Meet 'Tie Dye Ice Cream Guy,' Spruce Grove's teenaged entrepreneur

Since last summer, a Spruce Grove, Alta., teen has been carving out a niche for himself with an entrepreneurial venture. It's a budding young business that's been gaining more recognition every week.

Around his neighbourhood, 16-year-old Harding Garratt is known by another name: Tie Dye Ice Cream Guy.

A couple of times a week, Garratt takes his vintage Dickie Dee's ice cream bike for a spin - to sell frozen treats to anyone who wants them.

"I get a lot of people asking where I got it from," the Grade 10 student told CTV News Edmonton from outside his house, "asking numbers, how old I am."

It's an occupation the teenager comes by honestly.

"We were buying ice cream," said Garratt, "and my mom went on a huge, 'Back in my day we used to have the Dickie Dees man come around,' and then she said, 'We should get one of those for you.'"

But finding his vintage Dickie Dees ice cream bike wasn't so easy.

"It took a long, long time," said Garratt. "We went through a bunch of  steps to find it."

Thanks to a $4,000 loan from his parents, the teen was able to purchase his bike from an online auction in Thorhild, Alta.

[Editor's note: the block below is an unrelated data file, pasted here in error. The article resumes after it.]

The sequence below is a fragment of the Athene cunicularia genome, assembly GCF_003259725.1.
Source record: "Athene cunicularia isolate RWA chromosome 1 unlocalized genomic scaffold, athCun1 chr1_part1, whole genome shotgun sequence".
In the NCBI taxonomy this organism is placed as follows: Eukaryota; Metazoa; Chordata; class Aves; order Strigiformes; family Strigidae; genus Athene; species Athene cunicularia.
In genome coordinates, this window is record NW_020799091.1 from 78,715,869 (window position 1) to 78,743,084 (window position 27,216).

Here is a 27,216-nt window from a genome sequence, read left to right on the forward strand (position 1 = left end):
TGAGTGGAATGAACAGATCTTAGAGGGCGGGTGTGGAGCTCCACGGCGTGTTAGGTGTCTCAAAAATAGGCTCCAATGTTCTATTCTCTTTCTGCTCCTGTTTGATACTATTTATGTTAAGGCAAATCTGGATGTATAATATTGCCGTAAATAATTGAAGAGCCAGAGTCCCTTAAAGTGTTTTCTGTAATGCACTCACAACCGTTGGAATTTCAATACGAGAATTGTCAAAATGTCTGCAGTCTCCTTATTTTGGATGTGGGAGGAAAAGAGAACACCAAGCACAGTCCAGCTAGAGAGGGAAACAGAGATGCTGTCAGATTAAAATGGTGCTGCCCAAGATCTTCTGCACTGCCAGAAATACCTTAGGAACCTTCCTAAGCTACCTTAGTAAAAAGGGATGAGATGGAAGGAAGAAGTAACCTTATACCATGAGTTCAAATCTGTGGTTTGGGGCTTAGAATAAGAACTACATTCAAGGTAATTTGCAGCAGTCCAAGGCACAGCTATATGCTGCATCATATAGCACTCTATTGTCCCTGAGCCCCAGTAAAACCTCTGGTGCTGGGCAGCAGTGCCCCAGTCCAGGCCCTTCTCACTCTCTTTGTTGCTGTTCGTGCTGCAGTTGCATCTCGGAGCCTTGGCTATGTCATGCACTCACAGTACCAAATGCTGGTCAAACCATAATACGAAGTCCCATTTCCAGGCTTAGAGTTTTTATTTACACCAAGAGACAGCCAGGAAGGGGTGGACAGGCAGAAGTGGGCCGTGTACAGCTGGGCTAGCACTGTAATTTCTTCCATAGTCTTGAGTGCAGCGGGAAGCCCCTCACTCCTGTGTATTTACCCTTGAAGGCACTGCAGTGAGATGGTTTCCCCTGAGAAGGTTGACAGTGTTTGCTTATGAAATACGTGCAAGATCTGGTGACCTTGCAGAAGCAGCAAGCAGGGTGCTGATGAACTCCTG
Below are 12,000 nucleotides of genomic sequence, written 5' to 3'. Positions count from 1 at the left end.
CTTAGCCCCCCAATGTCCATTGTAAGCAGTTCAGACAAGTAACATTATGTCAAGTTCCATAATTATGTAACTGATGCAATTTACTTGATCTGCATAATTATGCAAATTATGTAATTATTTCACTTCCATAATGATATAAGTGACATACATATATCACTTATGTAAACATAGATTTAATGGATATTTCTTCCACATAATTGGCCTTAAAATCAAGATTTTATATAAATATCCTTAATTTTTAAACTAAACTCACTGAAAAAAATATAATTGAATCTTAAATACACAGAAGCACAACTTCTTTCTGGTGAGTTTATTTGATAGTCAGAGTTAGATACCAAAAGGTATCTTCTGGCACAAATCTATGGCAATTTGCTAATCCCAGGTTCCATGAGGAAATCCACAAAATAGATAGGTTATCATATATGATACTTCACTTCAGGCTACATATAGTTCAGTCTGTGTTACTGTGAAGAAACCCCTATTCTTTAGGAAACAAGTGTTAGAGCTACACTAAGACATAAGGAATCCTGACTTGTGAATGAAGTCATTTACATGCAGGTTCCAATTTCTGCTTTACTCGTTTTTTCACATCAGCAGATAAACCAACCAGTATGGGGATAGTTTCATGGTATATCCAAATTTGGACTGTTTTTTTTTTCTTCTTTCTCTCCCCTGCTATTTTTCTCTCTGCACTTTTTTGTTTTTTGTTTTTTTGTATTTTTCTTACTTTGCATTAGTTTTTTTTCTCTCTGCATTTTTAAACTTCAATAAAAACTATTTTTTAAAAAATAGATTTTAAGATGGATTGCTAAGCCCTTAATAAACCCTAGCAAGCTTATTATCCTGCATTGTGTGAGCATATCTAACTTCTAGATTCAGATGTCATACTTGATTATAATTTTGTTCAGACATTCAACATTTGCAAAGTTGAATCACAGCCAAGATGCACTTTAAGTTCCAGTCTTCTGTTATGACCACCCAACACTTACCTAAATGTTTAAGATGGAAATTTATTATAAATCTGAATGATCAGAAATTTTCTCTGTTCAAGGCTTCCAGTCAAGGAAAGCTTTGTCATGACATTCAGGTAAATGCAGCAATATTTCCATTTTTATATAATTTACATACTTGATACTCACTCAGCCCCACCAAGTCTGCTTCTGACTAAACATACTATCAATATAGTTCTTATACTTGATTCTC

They then had the relic restored to its former glory.

Garratt says he has since managed to pay off the debt owed to his mom and dad.

Now that he's fully permitted by the city and also insured, the Tie Dye Ice Cream Guy uses social media to announce his upcoming routes.

While the neighbourhood kids may reap some icy, sweet rewards from the 16-year-old's entrepreneurial spirit, Garratt admits he gets a lot out of it too.

"It's good exercise," he said. "It's a great job. I can't think of a single better job that I would rather have." 

The young ice cream man says he plans to ramp up his services this summer, with the goal of earning enough money to buy himself a different ride.

"I'm going to get a car," he said. 

The teenaged entrepreneur says he'll continue his ice cream business for "a couple of years" past high school with the hopes the venture will help fund another passion of his. 

"During that time I'm going to be practicing making clothes, designing, sketching figures - until that's good enough to sell to the point where I can slowly phase out the ice cream."

Until then, his self-appointed job of neighbourhood ice cream man will just have to do.

"Why wouldn't I want to be an ice cream man?" said Garratt. "It sounds great."